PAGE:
New Firework Regulations Are Not Enough [11/08/2004]
The RSPCA has criticised the government for missing an opportunity to prevent the suffering of thousands of animals due to loud fireworks. By failing to reduce the maximum noise level of fireworks available to the public, terrified dogs and other pets will continue to suffer stress, injury and possible death.
New firework regulations mean that from Saturday 7th August it will be illegal for retailers to sell fireworks louder than 120dB (equivalent to a jet aircraft taking off) to the general public. This is the same maximum noise level that was specified in a voluntary code already in force and will mean no reduction to the distress loud fireworks cause animals.
In its submission to a government consultation on fireworks, the RSPCA gave examples of how the lives of thousands of animals are made a misery by loud fireworks and many are killed and injured because they are so frightened. The Society also outlined research carried out for its 'Quiet Please' fireworks campaign that showed a maximum noise level of 95dB (the equivalent to a door slamming) would make a significant difference to the welfare of animals.
The RSPCA is disappointed because the government has ignored its request for it to be compulsory for organisers of professional firework displays (who can continue to use fireworks louder than 120dB) to alert pet owners so they can take steps to protect their pets.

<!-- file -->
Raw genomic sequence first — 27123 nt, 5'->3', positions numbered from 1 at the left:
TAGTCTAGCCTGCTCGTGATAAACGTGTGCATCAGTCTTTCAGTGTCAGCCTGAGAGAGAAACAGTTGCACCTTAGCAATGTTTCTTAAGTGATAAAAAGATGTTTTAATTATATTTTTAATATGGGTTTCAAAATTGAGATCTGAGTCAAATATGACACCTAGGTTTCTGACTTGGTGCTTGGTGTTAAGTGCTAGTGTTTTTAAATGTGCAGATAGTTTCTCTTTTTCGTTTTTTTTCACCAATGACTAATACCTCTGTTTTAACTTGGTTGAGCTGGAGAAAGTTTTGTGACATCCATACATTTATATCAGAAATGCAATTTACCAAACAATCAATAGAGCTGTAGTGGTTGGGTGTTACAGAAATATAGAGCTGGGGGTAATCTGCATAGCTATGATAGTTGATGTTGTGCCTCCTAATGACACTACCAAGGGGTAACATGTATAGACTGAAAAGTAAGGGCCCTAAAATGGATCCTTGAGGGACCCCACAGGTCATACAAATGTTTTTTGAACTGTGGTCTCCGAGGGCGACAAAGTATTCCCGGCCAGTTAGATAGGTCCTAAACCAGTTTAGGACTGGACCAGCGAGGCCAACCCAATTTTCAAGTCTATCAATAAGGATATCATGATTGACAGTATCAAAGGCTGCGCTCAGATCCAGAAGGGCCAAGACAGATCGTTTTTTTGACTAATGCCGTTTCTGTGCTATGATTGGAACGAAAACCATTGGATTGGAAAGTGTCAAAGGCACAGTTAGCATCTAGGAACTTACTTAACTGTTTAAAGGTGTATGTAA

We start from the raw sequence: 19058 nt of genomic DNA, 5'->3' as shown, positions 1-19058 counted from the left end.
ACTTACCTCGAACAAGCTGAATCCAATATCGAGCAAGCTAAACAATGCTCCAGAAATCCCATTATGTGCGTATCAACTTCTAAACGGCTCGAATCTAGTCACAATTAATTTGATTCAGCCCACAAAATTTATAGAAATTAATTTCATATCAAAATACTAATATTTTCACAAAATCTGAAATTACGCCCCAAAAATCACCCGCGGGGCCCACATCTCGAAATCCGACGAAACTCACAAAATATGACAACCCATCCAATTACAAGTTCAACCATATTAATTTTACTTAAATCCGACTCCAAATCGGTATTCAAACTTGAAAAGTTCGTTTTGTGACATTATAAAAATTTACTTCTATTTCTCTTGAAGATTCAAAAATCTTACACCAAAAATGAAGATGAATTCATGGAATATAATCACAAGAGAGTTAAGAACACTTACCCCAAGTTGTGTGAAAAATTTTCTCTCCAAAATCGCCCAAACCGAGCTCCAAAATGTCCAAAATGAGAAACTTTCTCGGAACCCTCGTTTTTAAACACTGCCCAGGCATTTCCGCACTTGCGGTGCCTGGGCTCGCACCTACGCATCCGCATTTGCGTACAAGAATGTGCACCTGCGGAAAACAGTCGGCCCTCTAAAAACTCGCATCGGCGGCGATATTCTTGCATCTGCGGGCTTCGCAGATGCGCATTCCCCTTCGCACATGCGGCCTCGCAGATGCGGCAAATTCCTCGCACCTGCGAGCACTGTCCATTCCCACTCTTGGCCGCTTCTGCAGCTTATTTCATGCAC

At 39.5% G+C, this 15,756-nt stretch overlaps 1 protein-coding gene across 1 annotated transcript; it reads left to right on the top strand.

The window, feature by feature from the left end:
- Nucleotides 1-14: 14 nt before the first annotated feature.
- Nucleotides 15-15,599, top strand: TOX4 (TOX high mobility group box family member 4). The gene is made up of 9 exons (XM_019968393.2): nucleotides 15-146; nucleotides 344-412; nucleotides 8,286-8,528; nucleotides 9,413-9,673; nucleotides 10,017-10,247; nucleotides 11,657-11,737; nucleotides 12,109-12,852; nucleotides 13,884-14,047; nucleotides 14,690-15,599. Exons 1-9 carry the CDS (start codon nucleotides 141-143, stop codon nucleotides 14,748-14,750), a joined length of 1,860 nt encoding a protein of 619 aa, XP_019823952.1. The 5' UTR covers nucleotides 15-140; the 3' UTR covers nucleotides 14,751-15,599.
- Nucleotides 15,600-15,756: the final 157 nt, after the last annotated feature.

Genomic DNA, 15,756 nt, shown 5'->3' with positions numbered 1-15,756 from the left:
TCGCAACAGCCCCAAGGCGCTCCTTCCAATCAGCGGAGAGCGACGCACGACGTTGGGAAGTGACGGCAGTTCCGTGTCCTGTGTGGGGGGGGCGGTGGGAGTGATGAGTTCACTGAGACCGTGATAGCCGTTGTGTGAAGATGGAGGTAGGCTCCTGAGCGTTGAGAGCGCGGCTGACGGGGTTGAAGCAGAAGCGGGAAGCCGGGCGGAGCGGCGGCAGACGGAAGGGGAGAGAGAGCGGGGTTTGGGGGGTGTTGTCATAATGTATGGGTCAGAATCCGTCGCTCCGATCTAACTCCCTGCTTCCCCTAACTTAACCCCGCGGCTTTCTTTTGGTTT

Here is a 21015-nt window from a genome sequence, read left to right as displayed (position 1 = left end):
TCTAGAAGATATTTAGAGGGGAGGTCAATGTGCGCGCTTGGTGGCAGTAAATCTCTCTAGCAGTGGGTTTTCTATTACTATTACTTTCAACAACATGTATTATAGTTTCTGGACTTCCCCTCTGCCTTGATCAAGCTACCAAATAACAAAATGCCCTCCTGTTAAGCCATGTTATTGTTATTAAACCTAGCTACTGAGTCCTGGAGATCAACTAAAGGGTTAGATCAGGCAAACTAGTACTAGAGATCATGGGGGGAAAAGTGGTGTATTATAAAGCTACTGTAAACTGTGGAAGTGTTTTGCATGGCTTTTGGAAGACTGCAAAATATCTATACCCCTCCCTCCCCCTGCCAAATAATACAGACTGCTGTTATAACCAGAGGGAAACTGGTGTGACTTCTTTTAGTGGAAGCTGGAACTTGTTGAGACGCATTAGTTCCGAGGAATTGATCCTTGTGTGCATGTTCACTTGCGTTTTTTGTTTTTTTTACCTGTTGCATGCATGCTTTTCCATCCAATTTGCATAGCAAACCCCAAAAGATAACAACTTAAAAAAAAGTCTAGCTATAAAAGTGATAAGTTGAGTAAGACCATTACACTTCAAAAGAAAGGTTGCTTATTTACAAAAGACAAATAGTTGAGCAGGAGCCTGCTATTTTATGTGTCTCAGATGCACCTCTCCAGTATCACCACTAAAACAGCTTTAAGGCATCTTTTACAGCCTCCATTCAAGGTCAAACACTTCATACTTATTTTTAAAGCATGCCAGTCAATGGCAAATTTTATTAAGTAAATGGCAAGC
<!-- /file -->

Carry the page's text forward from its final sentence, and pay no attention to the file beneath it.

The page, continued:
The Society also expressed concern that the draft regulations focused on the impact on people of anti-social behaviour involving fireworks and neglected the plight of animals - and this continues to be the case.
In a MORI poll, 78 per cent of people agreed loud fireworks should only be allowed at public displays. In addition, 90,000 people signed a petition in support of quieter fireworks which was delivered to 10 Downing Street last November.
Steve Cheetham, the RSPCA's chief veterinary officer, said: "This legislation does nothing to alleviate the suffering of animals and the government has missed a great opportunity to do something about it. Its failure to sufficiently reduce the noise level of fireworks means that thousands of animals will continue to suffer. We have received a huge amount of support for our campaign for quieter fireworks and there will be many disappointed pet owners up and down the country."